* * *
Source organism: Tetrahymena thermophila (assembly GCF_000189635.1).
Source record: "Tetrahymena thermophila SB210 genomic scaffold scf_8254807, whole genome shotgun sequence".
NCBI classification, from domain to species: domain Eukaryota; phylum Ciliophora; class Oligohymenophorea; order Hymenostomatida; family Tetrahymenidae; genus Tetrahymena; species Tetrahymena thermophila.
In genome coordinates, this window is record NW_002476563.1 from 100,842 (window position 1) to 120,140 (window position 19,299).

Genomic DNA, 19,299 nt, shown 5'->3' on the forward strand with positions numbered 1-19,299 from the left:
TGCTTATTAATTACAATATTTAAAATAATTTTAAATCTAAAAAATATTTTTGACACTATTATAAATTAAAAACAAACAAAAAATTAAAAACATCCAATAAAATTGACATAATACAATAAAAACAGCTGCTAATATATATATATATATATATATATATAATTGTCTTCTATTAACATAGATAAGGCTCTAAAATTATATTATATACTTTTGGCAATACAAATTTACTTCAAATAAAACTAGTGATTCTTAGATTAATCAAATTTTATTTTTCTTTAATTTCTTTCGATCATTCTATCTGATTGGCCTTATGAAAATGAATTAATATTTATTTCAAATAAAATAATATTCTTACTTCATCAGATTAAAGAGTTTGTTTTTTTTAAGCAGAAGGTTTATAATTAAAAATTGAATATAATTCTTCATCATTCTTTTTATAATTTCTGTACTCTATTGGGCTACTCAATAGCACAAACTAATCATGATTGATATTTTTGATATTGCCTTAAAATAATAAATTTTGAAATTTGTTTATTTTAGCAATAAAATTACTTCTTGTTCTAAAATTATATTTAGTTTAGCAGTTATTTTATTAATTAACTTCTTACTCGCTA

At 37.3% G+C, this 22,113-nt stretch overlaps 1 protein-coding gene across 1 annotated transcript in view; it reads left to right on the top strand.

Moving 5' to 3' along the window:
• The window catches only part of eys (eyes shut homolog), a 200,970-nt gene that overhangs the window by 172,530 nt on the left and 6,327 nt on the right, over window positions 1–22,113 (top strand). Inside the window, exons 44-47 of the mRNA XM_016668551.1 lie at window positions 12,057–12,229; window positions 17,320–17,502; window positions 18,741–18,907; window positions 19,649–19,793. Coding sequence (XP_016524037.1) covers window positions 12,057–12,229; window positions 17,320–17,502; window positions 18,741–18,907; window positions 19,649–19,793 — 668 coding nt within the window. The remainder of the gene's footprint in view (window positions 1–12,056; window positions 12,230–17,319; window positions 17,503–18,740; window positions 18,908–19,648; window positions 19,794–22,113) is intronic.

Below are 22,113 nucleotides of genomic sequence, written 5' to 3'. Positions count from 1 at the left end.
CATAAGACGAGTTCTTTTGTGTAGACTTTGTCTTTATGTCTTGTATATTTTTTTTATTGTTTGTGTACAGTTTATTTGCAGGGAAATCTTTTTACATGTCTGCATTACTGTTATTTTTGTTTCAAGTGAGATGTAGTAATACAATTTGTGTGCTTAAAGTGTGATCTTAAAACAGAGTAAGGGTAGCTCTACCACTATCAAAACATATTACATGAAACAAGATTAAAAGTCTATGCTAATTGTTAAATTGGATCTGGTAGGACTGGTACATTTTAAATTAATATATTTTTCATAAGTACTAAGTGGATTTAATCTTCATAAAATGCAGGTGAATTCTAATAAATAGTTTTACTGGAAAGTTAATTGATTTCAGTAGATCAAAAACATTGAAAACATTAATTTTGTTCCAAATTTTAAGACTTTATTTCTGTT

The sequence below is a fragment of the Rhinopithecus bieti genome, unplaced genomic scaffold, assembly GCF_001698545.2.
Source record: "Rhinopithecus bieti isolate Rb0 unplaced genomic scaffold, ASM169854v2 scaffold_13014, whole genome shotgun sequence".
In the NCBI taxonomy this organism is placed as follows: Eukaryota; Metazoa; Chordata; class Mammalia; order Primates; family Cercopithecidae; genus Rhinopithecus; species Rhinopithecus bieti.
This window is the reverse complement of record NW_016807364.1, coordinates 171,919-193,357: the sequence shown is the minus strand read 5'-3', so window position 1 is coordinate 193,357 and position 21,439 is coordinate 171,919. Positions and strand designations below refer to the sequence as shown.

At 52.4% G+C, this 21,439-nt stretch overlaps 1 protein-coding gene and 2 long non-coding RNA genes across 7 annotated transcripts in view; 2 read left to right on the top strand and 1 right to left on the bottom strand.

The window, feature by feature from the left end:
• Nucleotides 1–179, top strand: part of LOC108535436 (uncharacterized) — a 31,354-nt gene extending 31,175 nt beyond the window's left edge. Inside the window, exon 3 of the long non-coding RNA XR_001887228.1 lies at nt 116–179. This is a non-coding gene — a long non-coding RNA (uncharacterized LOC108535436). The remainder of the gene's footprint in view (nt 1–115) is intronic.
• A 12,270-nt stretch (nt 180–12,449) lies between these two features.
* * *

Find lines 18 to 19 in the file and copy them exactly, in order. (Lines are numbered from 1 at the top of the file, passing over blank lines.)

• Nucleotides 1–179, top strand: part of LOC108535436 (uncharacterized) — a 31,354-nt gene extending 31,175 nt beyond the window's left edge. Inside the window, exon 3 of the long non-coding RNA XR_001887228.1 lies at nt 116–179. This is a non-coding gene — a long non-coding RNA (uncharacterized LOC108535436). The remainder of the gene's footprint in view (nt 1–115) is intronic.
• A 12,270-nt stretch (nt 180–12,449) lies between these two features.